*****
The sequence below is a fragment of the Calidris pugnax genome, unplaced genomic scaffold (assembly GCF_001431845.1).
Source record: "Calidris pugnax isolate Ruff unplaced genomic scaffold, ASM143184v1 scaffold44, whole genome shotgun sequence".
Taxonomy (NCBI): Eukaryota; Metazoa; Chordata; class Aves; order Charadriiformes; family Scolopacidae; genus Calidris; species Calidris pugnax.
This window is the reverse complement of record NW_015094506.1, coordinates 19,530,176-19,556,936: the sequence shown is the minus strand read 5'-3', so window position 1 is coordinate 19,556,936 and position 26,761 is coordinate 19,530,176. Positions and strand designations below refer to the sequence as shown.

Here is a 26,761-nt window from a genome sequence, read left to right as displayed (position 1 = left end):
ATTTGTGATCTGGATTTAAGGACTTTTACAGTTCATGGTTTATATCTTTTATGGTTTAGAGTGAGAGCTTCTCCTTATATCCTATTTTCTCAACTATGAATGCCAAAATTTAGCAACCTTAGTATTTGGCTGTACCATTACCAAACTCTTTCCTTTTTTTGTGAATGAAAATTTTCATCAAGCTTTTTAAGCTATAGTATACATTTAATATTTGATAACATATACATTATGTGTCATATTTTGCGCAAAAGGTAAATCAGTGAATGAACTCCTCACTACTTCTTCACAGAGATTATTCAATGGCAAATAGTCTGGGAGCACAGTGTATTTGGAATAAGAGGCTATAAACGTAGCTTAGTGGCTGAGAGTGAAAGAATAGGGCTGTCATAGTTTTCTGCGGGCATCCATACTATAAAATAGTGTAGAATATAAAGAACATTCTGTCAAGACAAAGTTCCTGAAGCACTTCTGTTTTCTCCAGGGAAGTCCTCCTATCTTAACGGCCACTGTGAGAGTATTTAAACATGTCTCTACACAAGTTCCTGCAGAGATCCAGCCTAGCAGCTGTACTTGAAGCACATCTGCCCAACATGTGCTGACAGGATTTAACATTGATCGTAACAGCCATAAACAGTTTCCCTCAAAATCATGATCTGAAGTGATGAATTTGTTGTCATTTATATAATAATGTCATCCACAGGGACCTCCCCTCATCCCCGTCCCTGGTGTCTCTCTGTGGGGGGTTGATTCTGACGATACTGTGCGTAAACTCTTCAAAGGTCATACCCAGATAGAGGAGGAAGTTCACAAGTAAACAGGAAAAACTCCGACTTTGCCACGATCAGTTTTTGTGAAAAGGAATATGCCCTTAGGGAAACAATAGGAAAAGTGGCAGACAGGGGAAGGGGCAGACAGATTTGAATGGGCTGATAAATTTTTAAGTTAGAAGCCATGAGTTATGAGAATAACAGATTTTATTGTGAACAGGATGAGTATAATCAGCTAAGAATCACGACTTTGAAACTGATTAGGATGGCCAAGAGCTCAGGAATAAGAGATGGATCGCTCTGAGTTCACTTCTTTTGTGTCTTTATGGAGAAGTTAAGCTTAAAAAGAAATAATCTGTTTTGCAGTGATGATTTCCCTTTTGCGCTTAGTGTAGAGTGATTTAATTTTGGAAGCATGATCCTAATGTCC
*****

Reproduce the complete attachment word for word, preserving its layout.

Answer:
The sequence below is a fragment of the Calidris pugnax genome, unplaced genomic scaffold (assembly GCF_001431845.1).
Source record: "Calidris pugnax isolate Ruff unplaced genomic scaffold, ASM143184v1 scaffold44, whole genome shotgun sequence".
Taxonomy (NCBI): Eukaryota; Metazoa; Chordata; class Aves; order Charadriiformes; family Scolopacidae; genus Calidris; species Calidris pugnax.
This window is the reverse complement of record NW_015094506.1, coordinates 19,530,176-19,556,936: the sequence shown is the minus strand read 5'-3', so window position 1 is coordinate 19,556,936 and position 26,761 is coordinate 19,530,176. Positions and strand designations below refer to the sequence as shown.

Here is a 26,761-nt window from a genome sequence, read left to right as displayed (position 1 = left end):
ATTTGTGATCTGGATTTAAGGACTTTTACAGTTCATGGTTTATATCTTTTATGGTTTAGAGTGAGAGCTTCTCCTTATATCCTATTTTCTCAACTATGAATGCCAAAATTTAGCAACCTTAGTATTTGGCTGTACCATTACCAAACTCTTTCCTTTTTTTGTGAATGAAAATTTTCATCAAGCTTTTTAAGCTATAGTATACATTTAATATTTGATAACATATACATTATGTGTCATATTTTGCGCAAAAGGTAAATCAGTGAATGAACTCCTCACTACTTCTTCACAGAGATTATTCAATGGCAAATAGTCTGGGAGCACAGTGTATTTGGAATAAGAGGCTATAAACGTAGCTTAGTGGCTGAGAGTGAAAGAATAGGGCTGTCATAGTTTTCTGCGGGCATCCATACTATAAAATAGTGTAGAATATAAAGAACATTCTGTCAAGACAAAGTTCCTGAAGCACTTCTGTTTTCTCCAGGGAAGTCCTCCTATCTTAACGGCCACTGTGAGAGTATTTAAACATGTCTCTACACAAGTTCCTGCAGAGATCCAGCCTAGCAGCTGTACTTGAAGCACATCTGCCCAACATGTGCTGACAGGATTTAACATTGATCGTAACAGCCATAAACAGTTTCCCTCAAAATCATGATCTGAAGTGATGAATTTGTTGTCATTTATATAATAATGTCATCCACAGGGACCTCCCCTCATCCCCGTCCCTGGTGTCTCTCTGTGGGGGGTTGATTCTGACGATACTGTGCGTAAACTCTTCAAAGGTCATACCCAGATAGAGGAGGAAGTTCACAAGTAAACAGGAAAAACTCCGACTTTGCCACGATCAGTTTTTGTGAAAAGGAATATGCCCTTAGGGAAACAATAGGAAAAGTGGCAGACAGGGGAAGGGGCAGACAGATTTGAATGGGCTGATAAATTTTTAAGTTAGAAGCCATGAGTTATGAGAATAACAGATTTTATTGTGAACAGGATGAGTATAATCAGCTAAGAATCACGACTTTGAAACTGATTAGGATGGCCAAGAGCTCAGGAATAAGAGATGGATCGCTCTGAGTTCACTTCTTTTGTGTCTTTATGGAGAAGTTAAGCTTAAAAAGAAATAATCTGTTTTGCAGTGATGATTTCCCTTTTGCGCTTAGTGTAGAGTGATTTAATTTTGGAAGCATGATCCTAATGTCC